Notwithstanding the district court’s review of an agency’s decision, the court of appeals independently reviews an agency’s decision. Hazelton v. State, Comm’r of Dep’t of Human Servs., 612 N.W.2d 468, 470 (Minn. App. 2000). Because the district court is engaged in appellate review when judicial review is authorized under Minn. Stat. § 256.045, this court gives no deference to the district court’s review. Zahler v. State, Dep’t of Human Servs., 624 N.W.2d 297, 301 (Minn. App. 2001), review denied (Minn. June 19, 2001).
As a contested case, this court reviews the agency’s decision under the Administrative Procedure Act. Id. at 300-01. That act provides that this court’s role is to review the commissioner’s decision to determine if the decision was:
(a) In violation of constitutional provisions; or
(b) In excess of the statutory authority or jurisdiction of the agency; or
(c) Made upon unlawful procedure; or
(d) Affected by other error of law; or
(e) Unsupported by substantial evidence in view of the entire record as submitted; or
(f) Arbitrary or capricious.
Minn. Stat. § 14.69 (2000). Substantial evidence is defined as:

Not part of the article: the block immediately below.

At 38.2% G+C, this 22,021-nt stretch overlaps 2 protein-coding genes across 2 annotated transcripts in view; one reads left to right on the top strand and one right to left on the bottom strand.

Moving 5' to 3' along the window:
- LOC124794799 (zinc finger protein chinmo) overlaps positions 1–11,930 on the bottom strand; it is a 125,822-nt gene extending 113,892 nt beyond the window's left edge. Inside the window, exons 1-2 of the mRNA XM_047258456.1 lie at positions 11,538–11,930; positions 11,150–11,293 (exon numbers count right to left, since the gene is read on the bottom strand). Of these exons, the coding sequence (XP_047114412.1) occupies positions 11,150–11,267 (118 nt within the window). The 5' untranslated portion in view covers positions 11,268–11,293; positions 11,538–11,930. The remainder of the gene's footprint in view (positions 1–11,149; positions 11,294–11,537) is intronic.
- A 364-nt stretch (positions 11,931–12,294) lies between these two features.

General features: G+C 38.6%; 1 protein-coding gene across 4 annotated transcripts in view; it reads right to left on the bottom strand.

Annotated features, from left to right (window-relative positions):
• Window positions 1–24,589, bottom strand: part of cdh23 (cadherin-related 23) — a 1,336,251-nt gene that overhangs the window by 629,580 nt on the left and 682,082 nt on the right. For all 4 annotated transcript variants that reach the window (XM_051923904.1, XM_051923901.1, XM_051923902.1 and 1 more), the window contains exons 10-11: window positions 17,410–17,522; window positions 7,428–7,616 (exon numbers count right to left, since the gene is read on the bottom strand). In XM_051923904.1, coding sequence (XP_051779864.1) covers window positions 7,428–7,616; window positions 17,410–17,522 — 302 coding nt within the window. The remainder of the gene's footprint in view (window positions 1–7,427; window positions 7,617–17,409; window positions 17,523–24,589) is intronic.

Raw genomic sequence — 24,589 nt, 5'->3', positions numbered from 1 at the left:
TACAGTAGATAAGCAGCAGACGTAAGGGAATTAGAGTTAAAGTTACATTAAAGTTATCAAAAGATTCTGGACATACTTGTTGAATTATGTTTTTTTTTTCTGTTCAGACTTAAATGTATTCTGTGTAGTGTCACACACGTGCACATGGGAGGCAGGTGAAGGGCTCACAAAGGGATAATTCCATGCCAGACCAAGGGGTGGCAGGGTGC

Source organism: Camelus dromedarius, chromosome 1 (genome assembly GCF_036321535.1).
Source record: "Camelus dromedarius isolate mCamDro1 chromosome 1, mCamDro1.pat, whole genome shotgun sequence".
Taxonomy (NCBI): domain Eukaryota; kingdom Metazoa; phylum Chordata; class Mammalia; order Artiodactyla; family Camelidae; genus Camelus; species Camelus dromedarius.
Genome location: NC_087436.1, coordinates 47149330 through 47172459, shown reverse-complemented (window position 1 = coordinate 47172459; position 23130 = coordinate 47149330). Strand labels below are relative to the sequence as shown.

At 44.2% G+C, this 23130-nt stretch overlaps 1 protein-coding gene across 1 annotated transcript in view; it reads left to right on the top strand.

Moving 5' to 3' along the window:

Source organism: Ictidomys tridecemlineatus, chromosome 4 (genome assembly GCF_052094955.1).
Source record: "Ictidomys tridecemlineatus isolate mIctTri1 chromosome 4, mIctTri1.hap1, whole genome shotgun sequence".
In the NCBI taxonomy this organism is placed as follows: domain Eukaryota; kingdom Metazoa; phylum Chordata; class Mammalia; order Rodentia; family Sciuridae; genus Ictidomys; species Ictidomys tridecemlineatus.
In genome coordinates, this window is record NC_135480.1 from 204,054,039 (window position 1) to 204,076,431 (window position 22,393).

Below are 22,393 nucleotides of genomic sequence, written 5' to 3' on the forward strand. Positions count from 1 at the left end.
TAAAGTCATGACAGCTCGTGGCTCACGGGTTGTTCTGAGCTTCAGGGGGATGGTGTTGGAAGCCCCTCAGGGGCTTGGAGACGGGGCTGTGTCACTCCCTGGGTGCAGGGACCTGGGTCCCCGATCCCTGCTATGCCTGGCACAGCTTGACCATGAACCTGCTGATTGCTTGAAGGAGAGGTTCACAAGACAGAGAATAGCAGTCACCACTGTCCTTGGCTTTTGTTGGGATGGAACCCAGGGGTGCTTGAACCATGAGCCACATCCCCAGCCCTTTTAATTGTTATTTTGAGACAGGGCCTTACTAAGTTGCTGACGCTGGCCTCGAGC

1. Such relevant evidence as a reasonable mind might accept as adequate to support a conclusion;
2. More than a scintilla of evidence;
3. More than some evidence;
4. More than any evidence; and
5. Evidence considered in its entirety.
Cable Communications Bd. v. Nor-West Communications P’ship, 356 N.W.2d 658, 668 (Minn. 1984) (citation omitted).
If an administrative agency engages in reasoned decision making, this court will affirm, even though it may have reached a different conclusion had it been the factfinder. Id. at 669. This court presumes the agency’s decision to be correct and shows deference to the agency’s conclusions within its area of expertise. Id. at 668. This court will reverse only where
there is a combination of danger signals which suggest the agency has not taken a hard look at the salient problems and the decision lacks articulated standards and reflective findings.
Id. at 669 (quotations and citation omitted).
Appellant argues that there is insufficient evidence to support a finding that she committed an act of maltreatment of a minor. Appellant’s argument is based on two assertions. First, that the commissioner failed to consider all of the relevant evidence in arriving at its decision. Second, appellant argues that the DHS failed to meet its burden of proof.
Appellant first argues that the commissioner failed to consider evidence that she did not have fingernails long enough to inflict the May 18, 2000 injury.